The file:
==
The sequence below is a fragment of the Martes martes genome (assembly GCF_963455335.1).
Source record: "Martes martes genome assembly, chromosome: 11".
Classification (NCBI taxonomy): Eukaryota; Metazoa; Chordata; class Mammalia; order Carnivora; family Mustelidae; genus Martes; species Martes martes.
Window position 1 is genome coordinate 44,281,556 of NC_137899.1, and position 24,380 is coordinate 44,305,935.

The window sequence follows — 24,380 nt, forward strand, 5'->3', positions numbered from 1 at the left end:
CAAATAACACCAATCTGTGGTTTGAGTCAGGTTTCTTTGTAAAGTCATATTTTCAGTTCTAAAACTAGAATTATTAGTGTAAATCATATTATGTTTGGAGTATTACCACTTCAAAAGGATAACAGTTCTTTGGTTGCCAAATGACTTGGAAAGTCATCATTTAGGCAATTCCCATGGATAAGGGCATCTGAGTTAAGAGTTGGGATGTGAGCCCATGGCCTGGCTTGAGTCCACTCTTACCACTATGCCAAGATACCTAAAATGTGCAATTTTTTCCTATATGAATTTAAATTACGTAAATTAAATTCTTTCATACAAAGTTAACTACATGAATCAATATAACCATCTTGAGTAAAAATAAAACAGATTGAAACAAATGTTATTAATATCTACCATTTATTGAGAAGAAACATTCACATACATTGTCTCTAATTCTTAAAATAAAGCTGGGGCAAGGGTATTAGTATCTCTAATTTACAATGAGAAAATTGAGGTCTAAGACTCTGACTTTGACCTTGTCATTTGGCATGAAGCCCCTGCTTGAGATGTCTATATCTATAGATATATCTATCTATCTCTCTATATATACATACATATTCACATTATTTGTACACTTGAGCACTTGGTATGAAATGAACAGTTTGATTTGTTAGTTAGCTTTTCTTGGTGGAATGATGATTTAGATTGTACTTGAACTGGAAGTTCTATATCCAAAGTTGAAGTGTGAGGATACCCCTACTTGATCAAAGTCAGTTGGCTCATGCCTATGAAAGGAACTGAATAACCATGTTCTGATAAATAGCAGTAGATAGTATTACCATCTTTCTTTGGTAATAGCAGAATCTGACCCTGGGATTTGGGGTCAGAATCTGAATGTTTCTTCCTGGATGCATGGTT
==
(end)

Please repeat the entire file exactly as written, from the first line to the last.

The sequence below is a fragment of the Martes martes genome (assembly GCF_963455335.1).
Source record: "Martes martes genome assembly, chromosome: 11".
Classification (NCBI taxonomy): Eukaryota; Metazoa; Chordata; class Mammalia; order Carnivora; family Mustelidae; genus Martes; species Martes martes.
Window position 1 is genome coordinate 44,281,556 of NC_137899.1, and position 24,380 is coordinate 44,305,935.

The window sequence follows — 24,380 nt, forward strand, 5'->3', positions numbered from 1 at the left end:
CAAATAACACCAATCTGTGGTTTGAGTCAGGTTTCTTTGTAAAGTCATATTTTCAGTTCTAAAACTAGAATTATTAGTGTAAATCATATTATGTTTGGAGTATTACCACTTCAAAAGGATAACAGTTCTTTGGTTGCCAAATGACTTGGAAAGTCATCATTTAGGCAATTCCCATGGATAAGGGCATCTGAGTTAAGAGTTGGGATGTGAGCCCATGGCCTGGCTTGAGTCCACTCTTACCACTATGCCAAGATACCTAAAATGTGCAATTTTTTCCTATATGAATTTAAATTACGTAAATTAAATTCTTTCATACAAAGTTAACTACATGAATCAATATAACCATCTTGAGTAAAAATAAAACAGATTGAAACAAATGTTATTAATATCTACCATTTATTGAGAAGAAACATTCACATACATTGTCTCTAATTCTTAAAATAAAGCTGGGGCAAGGGTATTAGTATCTCTAATTTACAATGAGAAAATTGAGGTCTAAGACTCTGACTTTGACCTTGTCATTTGGCATGAAGCCCCTGCTTGAGATGTCTATATCTATAGATATATCTATCTATCTCTCTATATATACATACATATTCACATTATTTGTACACTTGAGCACTTGGTATGAAATGAACAGTTTGATTTGTTAGTTAGCTTTTCTTGGTGGAATGATGATTTAGATTGTACTTGAACTGGAAGTTCTATATCCAAAGTTGAAGTGTGAGGATACCCCTACTTGATCAAAGTCAGTTGGCTCATGCCTATGAAAGGAACTGAATAACCATGTTCTGATAAATAGCAGTAGATAGTATTACCATCTTTCTTTGGTAATAGCAGAATCTGACCCTGGGATTTGGGGTCAGAATCTGAATGTTTCTTCCTGGATGCATGGTT